24

I've encountered a problem that is explained in the code below (Swift 3.1):

protocol MyProtocol {
    func methodA()
    func methodB()
}

extension MyProtocol {
    func methodA() {
        print("Default methodA")
    }

    func methodB() {
        methodA()
    }
}

// Test 1
class BaseClass: MyProtocol {

}

class SubClass: BaseClass {
    func methodA() {
        print("SubClass methodA")
    }
}


let object1 = SubClass()
object1.methodB()
//

// Test 2
class JustClass: MyProtocol {
    func methodA() {
        print("JustClass methodA")
    }
}

let object2 = JustClass()
object2.methodB()
//
// Output
// Default methodA
// JustClass methodA

So I would expect that "SubClass methodA" text should be printed after object1.methodB() call. But for some reason default implementation of methodA() from protocol extension is called. However object2.methodB()call works as expected.

Is it another Swift bug in protocol method dispatching or am I missing something and the code works correctly?

41

This is just how protocols currently dispatch methods.

A protocol witness table (see this WWDC talk for more info) is used in order to dynamically dispatch to implementations of protocol requirements upon being called on a protocol-typed instance. All it is, is really just a listing of the function implementations to call for each requirement of the protocol for a given conforming type.

Each type that states its conformance to a protocol gets its own protocol witness table. You'll note that I said "states its conformance", and not just "conforms to". BaseClass gets its own protocol witness table for conformance to MyProtocol. However SubClass does not get its own table for conformance to MyProtocol – instead, it simply relies on BaseClass's. If you moved the
: MyProtocol down to the definition of SubClass, it would get to have its own PWT.

So all we have to think about here is what the PWT for BaseClass looks like. Well, it doesn't provide an implementation for either of the protocol requirements methodA() or methodB() – so it relies on the implementations in the protocol extension. What this means is that the PWT for BaseClass conforming to MyProtocol just contains mappings to the extension methods.

So, when the extension methodB() method is called, and makes the call out to methodA(), it dynamically dispatches that call through the PWT (as it's being called on a protocol-typed instance; namely self). So when this happens with a SubClass instance, we're going through BaseClass's PWT. So we end up calling the extension implementation of methodA(), regardless of the fact that SubClass provides an implementation of it.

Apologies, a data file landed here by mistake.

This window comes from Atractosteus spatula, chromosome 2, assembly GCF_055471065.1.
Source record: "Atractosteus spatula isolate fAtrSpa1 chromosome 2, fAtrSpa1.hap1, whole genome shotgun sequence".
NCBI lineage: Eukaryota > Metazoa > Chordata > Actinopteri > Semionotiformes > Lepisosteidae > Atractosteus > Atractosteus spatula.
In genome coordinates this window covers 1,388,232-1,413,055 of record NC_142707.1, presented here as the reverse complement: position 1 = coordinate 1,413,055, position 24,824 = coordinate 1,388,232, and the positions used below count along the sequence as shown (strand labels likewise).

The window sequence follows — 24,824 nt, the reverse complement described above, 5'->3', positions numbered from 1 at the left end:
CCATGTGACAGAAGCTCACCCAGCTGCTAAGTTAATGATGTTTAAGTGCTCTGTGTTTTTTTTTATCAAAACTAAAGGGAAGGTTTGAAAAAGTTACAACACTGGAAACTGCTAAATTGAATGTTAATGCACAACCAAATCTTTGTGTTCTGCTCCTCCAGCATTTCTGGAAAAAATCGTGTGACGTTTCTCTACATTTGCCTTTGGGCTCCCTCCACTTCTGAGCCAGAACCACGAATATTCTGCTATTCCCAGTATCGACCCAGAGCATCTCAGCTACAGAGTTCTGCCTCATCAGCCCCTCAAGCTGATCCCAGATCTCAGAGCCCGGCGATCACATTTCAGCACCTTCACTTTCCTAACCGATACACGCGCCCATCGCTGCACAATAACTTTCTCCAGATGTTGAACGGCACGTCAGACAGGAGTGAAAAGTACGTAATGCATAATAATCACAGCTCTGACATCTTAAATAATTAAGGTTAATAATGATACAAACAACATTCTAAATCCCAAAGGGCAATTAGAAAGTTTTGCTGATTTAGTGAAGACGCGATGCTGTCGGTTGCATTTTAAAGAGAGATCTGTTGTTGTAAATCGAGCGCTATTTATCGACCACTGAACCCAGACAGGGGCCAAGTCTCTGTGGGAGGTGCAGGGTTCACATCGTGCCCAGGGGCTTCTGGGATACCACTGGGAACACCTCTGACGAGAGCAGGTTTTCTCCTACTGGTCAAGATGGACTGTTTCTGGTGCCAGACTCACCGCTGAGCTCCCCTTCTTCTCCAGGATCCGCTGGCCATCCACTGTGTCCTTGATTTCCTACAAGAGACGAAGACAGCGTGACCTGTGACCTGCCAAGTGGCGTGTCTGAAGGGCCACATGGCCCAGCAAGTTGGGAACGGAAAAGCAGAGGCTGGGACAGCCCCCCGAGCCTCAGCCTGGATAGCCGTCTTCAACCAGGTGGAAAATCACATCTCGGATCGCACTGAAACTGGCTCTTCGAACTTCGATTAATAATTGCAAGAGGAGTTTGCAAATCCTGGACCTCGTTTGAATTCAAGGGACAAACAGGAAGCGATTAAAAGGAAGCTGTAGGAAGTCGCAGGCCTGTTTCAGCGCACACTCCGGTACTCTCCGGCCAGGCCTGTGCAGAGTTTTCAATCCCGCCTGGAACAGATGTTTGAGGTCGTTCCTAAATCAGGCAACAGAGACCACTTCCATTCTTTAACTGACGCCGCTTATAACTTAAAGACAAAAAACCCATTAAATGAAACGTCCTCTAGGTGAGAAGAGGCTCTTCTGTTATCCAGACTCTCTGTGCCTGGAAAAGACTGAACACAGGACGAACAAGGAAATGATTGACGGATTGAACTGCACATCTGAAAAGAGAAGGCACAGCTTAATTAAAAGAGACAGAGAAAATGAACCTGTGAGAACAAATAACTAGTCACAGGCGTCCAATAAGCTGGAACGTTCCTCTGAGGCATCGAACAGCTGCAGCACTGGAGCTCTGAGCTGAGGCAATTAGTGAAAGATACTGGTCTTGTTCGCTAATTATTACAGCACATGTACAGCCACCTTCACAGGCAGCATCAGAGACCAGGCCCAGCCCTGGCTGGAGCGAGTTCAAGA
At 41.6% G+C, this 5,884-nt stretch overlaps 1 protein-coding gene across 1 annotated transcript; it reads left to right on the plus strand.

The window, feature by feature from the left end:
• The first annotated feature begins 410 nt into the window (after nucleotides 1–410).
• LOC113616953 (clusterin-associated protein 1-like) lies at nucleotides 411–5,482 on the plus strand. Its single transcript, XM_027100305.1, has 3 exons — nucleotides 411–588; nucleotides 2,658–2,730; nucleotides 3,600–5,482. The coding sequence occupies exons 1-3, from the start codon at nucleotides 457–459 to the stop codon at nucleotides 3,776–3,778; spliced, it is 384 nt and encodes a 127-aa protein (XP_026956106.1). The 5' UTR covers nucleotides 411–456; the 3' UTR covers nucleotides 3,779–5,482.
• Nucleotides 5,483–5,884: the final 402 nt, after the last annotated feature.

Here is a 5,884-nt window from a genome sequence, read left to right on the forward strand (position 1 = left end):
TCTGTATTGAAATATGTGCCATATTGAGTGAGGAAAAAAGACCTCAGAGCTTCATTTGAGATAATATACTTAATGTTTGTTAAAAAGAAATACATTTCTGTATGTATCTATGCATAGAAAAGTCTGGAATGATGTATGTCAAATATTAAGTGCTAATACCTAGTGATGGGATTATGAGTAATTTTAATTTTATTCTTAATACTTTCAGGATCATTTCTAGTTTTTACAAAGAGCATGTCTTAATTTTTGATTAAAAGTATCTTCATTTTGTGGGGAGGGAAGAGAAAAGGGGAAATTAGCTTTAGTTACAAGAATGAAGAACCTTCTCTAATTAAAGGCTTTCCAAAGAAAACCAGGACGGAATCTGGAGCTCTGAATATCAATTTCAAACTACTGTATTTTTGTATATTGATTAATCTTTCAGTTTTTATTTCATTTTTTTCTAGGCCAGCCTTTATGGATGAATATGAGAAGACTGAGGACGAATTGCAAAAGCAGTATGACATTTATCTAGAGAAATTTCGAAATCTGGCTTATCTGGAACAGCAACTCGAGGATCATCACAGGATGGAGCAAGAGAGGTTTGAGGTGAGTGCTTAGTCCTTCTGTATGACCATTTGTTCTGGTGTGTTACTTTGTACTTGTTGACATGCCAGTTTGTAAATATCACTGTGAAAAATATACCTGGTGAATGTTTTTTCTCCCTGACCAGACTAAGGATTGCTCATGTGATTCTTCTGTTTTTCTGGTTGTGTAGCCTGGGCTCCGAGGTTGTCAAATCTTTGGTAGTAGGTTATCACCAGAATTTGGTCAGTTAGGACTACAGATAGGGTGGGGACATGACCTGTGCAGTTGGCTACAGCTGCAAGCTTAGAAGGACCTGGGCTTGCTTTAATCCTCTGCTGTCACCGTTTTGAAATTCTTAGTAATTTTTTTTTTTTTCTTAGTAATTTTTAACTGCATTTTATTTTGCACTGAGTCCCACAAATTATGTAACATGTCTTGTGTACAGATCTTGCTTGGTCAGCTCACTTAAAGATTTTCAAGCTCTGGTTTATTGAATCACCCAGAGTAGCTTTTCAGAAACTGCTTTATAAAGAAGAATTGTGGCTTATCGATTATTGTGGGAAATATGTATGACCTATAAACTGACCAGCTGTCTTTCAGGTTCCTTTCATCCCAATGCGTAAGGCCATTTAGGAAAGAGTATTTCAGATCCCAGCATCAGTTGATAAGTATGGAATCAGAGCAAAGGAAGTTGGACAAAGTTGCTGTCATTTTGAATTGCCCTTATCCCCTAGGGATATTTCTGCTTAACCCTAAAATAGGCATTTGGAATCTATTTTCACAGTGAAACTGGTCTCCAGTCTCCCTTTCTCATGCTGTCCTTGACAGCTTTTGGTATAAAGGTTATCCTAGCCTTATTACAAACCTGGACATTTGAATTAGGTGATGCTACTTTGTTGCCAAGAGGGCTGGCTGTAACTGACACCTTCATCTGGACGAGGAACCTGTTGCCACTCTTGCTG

Now let's consider the PWT of JustClass. It provides an implementation of methodA(), therefore its PWT for conformance to MyProtocol has that implementation as the mapping for methodA(), as well as the extension implementation for methodB(). So when methodA() is dynamically dispatched via its PWT, we end up in its implementation.

As I say in this Q&A, this behaviour of subclasses not getting their own PWTs for protocols that their superclass(es) conform to is indeed somewhat surprising, and has been filed as a bug. The reasoning behind it, as Swift team member Jordan Rose says in the comments of the bug report, is

[...] The subclass does not get to provide new members to satisfy the conformance. This is important because a protocol can be added to a base class in one module and a subclass created in another module.

Therefore if this was the behaviour, already-compiled subclasses would lack any PWTs from superclass conformances that were added after the fact in another module, which would be problematic.


As others have already said, one solution in this case is to have BaseClass provide its own implementation of methodA(). This method will now be in BaseClass's PWT, rather than the extension method.

Although of course, because we're dealing with classes here, it won't just be BaseClass's implementation of the method that's listed – instead it will be a thunk that then dynamically dispatches through the class' vtable (the mechanism by which classes achieve polymorphism). Therefore for a SubClass instance, we'll wind up calling its override of methodA().